You would be hard pressed to have missed the controversy that Raquel Rolnik, UN special rapporteur on adequate housing, seems to have caused on her mission to examine the effects of the bedroom tax on the people of the UK.
Grant Shapps, chairman of the Conservative Party (or ‘Michael Green’, or whatever he is calling himself today) made assertions on the morning of 11th September that:
- Raquel wasn’t invited by the government;
- she didn’t visit government offices;
- and she did not use the proper terms for government policies.
These points were proved wrong by the afternoon in Raquel Rolnik’s press statement. In no uncertain terms.
I have been following the detail of the “tax” since the beginning; I have read her report (linked above); I have heard the governments petulant response. Far be it from me to call Right Honourable Members of Parliament liars, or even to accuse them of untruths. But let’s look at the UN statement.
At the top of her report, Raquel says, “From 29 August to 11 September 2013, I undertook an official visit to the United Kingdom of Great Britain and Northern Ireland at the invitation of the Government.”
Round One: Raquel (of the UN).
Straight away the report say, “I wish to start this statement by expressing my gratitude to the various Government Departments, for the cooperation and hospitality extended to us during the organization and throughout the development of this fact-finding visit. ”
Pretty clear. But just incase you were still in any doubt:
“I have had the opportunity to meet with numerous Government officials, including some Ministers. In England I met with the Department for Communities and Local Government, the Department for Environment, Food and Rural Affairs, the Ministry of Justice, the Department of Work and Pensions, the Homes and Communities Agency, the Department for International Development and the Manchester City Council. I also met with officials from the Department of Housing and Regeneration from the Welsh Government.
“In Scotland, I met with the Scottish Government, including the Housing Services and Regeneration, the Housing Supply, the Homelessness and Equality Policy Departments; and with the Scottish National Housing authorities and Planning and Architecture Division. In Northern Ireland, I had the opportunity to meet with the Department for Social Development, and with the Northern Ireland Housing Executive.”
Round Two: Raquel (of the UN). Not looking as if the government are being all that honest so far. So now on to:
Of all the criticism of their housing policy, this seems to be the one that riles them the most. It goes something along the lines of, “It’s not called the bedroom tax! It’s called the ‘Under occupancy penalty’ (sometimes they say it’s a charge or reduction.) We didn’t call it a tax, so it’s not a tax!” An so on, ad hominem.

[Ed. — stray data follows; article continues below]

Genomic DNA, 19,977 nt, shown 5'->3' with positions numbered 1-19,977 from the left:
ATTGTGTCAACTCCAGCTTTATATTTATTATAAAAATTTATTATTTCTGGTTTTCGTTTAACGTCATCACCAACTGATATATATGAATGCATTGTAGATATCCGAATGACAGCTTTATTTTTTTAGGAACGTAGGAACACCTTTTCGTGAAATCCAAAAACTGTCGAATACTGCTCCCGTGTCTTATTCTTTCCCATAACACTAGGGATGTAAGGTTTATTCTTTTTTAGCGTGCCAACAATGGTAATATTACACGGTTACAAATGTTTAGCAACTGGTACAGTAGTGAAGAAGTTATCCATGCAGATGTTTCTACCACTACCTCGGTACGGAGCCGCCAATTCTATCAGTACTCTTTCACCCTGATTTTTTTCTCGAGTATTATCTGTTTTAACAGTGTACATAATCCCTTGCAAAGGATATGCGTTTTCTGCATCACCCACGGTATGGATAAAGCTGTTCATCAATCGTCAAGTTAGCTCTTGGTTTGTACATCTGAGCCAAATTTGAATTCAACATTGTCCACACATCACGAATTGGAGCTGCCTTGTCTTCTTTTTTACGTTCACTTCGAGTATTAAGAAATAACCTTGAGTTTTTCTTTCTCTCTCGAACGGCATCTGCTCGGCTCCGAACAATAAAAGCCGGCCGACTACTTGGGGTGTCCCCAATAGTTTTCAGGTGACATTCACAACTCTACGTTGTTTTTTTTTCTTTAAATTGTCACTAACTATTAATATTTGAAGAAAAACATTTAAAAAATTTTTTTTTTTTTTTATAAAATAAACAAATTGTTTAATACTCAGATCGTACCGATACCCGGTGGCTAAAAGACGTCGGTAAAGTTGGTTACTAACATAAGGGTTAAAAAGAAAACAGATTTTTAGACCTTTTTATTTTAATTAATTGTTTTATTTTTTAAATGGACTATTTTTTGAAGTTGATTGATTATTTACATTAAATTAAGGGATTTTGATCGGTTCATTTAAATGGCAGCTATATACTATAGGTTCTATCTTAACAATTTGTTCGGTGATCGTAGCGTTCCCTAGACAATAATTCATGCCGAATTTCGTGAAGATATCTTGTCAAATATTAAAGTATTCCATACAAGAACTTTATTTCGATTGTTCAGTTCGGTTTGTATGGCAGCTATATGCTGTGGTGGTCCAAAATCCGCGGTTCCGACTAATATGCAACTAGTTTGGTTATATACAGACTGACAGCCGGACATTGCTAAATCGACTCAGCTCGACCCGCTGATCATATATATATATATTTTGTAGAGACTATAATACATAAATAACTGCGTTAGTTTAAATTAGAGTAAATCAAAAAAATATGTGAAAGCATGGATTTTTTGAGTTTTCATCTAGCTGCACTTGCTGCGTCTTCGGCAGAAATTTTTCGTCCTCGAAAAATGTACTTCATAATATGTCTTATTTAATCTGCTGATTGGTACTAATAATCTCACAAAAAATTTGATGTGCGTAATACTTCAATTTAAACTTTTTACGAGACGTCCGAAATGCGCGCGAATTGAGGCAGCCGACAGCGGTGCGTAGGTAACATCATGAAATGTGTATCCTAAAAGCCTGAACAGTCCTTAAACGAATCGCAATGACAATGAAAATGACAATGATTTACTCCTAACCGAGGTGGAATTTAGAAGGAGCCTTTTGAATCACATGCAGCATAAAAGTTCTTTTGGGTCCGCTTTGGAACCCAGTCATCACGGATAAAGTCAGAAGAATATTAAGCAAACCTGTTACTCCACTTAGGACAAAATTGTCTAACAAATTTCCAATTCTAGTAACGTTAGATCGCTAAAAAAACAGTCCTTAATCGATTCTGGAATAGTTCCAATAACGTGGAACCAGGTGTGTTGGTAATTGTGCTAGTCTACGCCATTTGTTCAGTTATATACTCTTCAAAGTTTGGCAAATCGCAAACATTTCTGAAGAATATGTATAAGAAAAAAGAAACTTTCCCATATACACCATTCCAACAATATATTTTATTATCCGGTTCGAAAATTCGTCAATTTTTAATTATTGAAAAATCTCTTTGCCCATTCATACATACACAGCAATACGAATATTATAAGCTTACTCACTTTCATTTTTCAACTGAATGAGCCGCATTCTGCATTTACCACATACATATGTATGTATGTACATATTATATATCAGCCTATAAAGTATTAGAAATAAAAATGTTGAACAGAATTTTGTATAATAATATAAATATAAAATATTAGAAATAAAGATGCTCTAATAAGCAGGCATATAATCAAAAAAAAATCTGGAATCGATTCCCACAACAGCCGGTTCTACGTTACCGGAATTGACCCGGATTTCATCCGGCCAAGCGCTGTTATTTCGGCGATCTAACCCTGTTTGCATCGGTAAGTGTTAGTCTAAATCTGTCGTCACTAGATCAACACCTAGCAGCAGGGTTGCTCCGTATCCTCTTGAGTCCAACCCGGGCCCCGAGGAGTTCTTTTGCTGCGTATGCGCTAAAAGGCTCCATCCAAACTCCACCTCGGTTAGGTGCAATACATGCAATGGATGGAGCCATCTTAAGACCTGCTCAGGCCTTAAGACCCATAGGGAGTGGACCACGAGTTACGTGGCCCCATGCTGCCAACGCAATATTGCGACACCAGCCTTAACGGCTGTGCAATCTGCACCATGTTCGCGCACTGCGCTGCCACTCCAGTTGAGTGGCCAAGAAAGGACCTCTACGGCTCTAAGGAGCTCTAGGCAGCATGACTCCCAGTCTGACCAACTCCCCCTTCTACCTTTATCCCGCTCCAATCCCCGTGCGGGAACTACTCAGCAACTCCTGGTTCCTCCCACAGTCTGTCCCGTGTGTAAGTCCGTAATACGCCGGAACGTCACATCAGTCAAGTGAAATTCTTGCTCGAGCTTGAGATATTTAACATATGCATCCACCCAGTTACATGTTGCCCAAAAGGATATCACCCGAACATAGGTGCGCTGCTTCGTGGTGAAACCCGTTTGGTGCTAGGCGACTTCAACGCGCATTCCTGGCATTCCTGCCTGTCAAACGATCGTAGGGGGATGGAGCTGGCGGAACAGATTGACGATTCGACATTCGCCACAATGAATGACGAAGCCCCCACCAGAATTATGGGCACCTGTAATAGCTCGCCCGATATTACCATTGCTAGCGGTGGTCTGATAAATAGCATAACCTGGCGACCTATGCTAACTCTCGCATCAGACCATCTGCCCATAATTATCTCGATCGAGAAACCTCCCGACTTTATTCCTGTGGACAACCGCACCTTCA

Firstly, let’s look at the direct point: did she use the ‘correct terms’?
“Especially worrisome in this package is the so-called “bedroom tax”, or the spare bedroom under occupancy penalty.”
So, she did use the term ‘bedroom tax’! Hang on though, she prefaces it with “so-called” and then goes on to use its Government sanctioned name. (It get’s petty doesn’t it when the government dismiss your criticism because you use the wrong name, even if it is politically charged name.) Shapps’ complaint to the UN secretary general will come to nothing because he doesn’t have a leg to stand on.
Now for the detail of what this policy is regardless of its name.
The amounts of so-called “subsidy” removed from a persons benefit are not negligible to those on benefit, as it in many cases it amounts to a reduction of around 35% of what is a very small income.
Shockingly, the Government policy seems to be about efficient reallocation of housing resource on a national scale, moving people and families around like a theoretical big puzzle to be solved with zero regard for family, social or community ties, responsibilities, suitability, job availability, and children’s education, together with the upheaval caused and the Scarce provision of small properties at affordable rents.
The policy treats people inhumanly on every level possible. She is right to point out that the basic human right to affordable shelter “is not at any cost” – the cost being that which I outlined above – and the government has a duty under human rights laws not to retrograde its provisions in meeting the law, but to seek ways to always improve.
Let’s be clear. A right under law isn’t self entitlement, it is a right. And all have a right to affordable shelter, something that doesnt exist in this country. Society through the structures of the rule of law and government must always make sure those less well off are looked after as right, and not as charity, for it we are all peers, and should be dignified with rights as opposed to begging or being left destitute.
However, one thing remains true, and no amount of government bluster and spite can alter basic logic.
A penalty that is unavoidable by most is a tax by any other name.